Mukul Roy, the BJP’s first import from Mamata Banerjee’s Trinamool Congress in Bengal, returned to his former party today along with son Shubhranshu, to a much warmer welcome than he may have expected.
“Ghorer chhele ghore phirlo (Mukul has returned home),” said Chief Minister Mamata Banerjee. He was never a traitor like the others, she stressed.
“Yes, more will come,” she confirmed when reporters asked. “As you know, old is always gold.”
Mukul Roy told reporters: “I feel great at seeing my old colleagues, after leaving the BJP. I can’t be in the BJP. Nobody will remain in the BJP.” He went on to describe the Chief Minister as “the only leader of Bengal and India”.
To the uncomfortable question of his repeated attacks on “Didi” in the past few years, Mr Roy replied: “I never had any differences with Mamata Banerjee.” Coming to his rescue, Ms Banerjee told reporters: “Don’t try to create differences.”
Asked about Suvendu Adhikari, the Chief Minister snapped: “Only those who are sober and those who don’t encourage bitterness are welcome back.”
She said Mr Roy joined the BJP because he was “threatened by agencies”; he is named in the FIR in the Narada bribery case involving allegations of Trinamool leaders accepting bribes on camera. So is Suvendu Adhikari, who was spared when four Trinamool leaders were recently arrested.
Sources say Mr Roy was the first target of Ms Banerjee’s Operation “Return of the Prodigal”, as it were.
Ms Banerjee had signalled it during the election campaigning, when she said at a public rally: “Mukul Roy is not a bad as Suvendu Adhikari”.
A founder member of the Trinamool, Mr Roy was its General Secretary when he quit; the post has now gone to the Chief Minister’s nephew Abhishek Banerjee, who first reached out to Mr Roy and his family.
Abhishek Banerjee last week visited Mr Roy at the hospital where his wife is admitted. The very next day, Prime Minister Narendra Modi reportedly spoke to Mr Roy on the phone to ask after his wife’s health, reflecting the BJP’s nervousness.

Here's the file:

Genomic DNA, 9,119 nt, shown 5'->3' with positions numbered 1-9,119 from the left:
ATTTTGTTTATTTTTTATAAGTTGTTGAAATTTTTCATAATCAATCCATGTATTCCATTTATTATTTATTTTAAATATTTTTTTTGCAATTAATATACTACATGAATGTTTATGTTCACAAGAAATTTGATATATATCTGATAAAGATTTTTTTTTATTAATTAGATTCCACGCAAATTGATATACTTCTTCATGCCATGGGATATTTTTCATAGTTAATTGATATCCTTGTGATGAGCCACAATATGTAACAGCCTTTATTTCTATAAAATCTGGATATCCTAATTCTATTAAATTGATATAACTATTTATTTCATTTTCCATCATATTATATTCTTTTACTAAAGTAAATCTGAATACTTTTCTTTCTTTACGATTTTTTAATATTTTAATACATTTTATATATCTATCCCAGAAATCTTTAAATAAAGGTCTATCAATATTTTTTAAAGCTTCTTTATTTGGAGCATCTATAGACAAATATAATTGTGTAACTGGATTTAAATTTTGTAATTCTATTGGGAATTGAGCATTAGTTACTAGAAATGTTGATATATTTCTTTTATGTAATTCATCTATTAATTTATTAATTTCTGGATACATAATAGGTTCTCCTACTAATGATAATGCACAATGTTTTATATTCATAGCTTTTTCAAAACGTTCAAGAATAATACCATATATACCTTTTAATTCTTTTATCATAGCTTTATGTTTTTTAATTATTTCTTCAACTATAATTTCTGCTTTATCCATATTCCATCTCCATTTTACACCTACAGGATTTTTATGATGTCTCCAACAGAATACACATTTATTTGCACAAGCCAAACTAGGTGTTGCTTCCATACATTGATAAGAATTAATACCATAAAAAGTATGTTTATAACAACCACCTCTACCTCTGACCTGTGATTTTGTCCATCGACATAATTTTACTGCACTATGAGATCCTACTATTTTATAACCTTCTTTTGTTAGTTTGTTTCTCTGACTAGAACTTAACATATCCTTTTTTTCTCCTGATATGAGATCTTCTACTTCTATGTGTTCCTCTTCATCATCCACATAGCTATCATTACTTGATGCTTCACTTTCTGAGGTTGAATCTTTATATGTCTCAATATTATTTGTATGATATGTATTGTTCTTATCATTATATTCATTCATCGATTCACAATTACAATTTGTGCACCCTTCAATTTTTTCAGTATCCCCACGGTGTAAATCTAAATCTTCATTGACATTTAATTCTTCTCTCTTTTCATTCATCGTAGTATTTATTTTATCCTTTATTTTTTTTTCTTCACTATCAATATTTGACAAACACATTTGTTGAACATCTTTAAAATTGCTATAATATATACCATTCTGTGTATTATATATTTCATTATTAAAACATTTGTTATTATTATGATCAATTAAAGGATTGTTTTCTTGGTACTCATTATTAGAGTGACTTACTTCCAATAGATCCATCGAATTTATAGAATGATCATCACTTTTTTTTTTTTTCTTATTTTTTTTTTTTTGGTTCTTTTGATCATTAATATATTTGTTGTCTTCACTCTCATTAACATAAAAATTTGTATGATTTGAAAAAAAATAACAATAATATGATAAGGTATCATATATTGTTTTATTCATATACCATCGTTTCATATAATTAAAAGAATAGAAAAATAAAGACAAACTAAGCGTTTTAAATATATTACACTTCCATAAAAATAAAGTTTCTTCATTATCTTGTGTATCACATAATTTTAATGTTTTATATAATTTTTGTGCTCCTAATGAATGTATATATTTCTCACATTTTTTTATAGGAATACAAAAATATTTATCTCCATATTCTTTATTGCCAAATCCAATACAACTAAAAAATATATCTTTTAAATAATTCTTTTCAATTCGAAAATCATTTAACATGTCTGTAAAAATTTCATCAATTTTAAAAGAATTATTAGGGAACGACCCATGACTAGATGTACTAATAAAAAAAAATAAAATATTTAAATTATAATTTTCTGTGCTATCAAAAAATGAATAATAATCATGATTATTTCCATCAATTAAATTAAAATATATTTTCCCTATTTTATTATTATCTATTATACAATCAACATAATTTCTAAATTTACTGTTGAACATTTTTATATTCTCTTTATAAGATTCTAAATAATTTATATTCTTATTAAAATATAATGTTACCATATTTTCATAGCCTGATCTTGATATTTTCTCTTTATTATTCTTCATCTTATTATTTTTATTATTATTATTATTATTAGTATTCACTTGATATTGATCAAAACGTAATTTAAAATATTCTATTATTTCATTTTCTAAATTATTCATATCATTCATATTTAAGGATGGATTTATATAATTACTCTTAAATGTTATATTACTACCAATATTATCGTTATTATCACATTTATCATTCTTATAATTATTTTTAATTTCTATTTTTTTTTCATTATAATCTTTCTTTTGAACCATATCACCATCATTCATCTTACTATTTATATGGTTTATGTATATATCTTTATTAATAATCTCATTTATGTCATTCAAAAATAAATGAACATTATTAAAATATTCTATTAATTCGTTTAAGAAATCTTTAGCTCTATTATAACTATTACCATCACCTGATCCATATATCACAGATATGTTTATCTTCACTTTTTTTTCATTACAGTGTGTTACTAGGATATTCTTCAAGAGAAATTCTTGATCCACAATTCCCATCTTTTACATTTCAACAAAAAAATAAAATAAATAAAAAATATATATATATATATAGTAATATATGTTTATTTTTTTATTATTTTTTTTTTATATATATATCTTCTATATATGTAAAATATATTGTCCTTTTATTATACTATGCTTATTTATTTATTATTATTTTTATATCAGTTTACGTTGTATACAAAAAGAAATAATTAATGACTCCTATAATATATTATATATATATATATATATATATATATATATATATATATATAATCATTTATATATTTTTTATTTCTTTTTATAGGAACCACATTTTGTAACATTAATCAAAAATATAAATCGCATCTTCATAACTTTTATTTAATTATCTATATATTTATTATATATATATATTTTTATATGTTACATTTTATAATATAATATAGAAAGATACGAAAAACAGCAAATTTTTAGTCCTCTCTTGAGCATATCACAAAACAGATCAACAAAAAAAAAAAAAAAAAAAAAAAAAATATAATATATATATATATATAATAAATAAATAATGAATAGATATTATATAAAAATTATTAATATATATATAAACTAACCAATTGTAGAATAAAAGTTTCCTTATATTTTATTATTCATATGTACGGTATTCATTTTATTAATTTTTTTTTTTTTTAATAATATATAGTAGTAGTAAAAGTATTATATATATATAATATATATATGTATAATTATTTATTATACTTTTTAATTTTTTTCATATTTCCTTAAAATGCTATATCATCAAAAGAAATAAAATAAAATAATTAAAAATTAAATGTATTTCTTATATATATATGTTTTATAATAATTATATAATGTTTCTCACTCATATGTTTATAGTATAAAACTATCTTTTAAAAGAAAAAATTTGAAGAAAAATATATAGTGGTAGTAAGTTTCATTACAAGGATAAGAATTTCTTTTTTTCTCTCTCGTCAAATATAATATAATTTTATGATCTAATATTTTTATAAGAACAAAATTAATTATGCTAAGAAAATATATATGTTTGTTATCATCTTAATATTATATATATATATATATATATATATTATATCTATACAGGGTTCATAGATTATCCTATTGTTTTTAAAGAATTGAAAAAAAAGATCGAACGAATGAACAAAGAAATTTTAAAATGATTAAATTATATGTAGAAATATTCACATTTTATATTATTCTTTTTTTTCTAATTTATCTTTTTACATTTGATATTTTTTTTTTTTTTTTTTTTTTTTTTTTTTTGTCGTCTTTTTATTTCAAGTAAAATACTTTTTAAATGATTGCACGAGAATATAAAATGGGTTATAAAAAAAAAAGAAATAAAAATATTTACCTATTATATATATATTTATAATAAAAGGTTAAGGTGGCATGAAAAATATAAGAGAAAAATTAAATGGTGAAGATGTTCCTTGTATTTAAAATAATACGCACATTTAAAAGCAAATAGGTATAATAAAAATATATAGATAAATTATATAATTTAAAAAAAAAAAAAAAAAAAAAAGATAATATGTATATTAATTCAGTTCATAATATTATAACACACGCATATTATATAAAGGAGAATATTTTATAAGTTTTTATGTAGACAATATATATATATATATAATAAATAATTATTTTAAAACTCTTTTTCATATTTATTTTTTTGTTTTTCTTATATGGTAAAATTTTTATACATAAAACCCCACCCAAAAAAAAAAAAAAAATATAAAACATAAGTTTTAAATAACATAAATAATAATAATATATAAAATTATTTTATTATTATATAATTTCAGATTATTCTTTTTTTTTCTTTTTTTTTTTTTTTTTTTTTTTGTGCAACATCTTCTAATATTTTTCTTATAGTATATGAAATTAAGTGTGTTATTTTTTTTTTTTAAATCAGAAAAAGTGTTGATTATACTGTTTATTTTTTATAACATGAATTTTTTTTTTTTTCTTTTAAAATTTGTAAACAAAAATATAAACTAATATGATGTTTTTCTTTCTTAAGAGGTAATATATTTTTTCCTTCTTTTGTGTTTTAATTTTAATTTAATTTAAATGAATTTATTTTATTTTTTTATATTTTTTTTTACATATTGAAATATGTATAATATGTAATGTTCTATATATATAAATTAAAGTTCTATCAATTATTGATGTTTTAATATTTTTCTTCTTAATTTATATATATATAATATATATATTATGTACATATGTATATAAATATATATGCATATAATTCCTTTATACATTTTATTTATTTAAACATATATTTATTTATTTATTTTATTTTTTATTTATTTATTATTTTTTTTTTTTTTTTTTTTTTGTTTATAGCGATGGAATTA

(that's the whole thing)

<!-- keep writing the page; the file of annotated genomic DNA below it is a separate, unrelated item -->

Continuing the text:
The homecoming of its leaders, including those who switched just before the April-May Bengal election, is part of the Trinamool’s forward planning for 2024. Its goal is to prevent a repeat of 2019, when the BJP scored big gains at the Trinamool’s cost.
Mr Roy’s return was key.
He was instrumental in the BJP’s hopes for a political coup in Bengal and even delivered in 2019, but the dream soured by the time it came to the state election.
Sources say Mukul Roy had told close associates about feeling “suffocated” in the party. His frustration was amplified by the BJP’s defeat in the Bengal election. The former Trinamool MP concluded that the BJP’s political culture and ethos is alien to Bengal and it is doomed to remain an “outsider” in the foreseeable future.
The main source of his resentment was Suvendu Adhikari, another Mamata Banerjee aide who quickly became the BJP’s most-favoured after he joined the party in December. The BJP has invested heavily in Mr Adhikari, whose victory over Mamata Banerjee in Nandigram turned out to be the only solace for the party in an otherwise disappointing outing.
Sources say many former Trinamool leaders who followed Mr Adhikari before the Bengal election want to come back.
The Trinamool, say sources, is eager to “strike while the iron is hot” and break a chunk off the BJP, preferably a bigger one than the section that left the Trinamool before the election.
syndicated from NDTV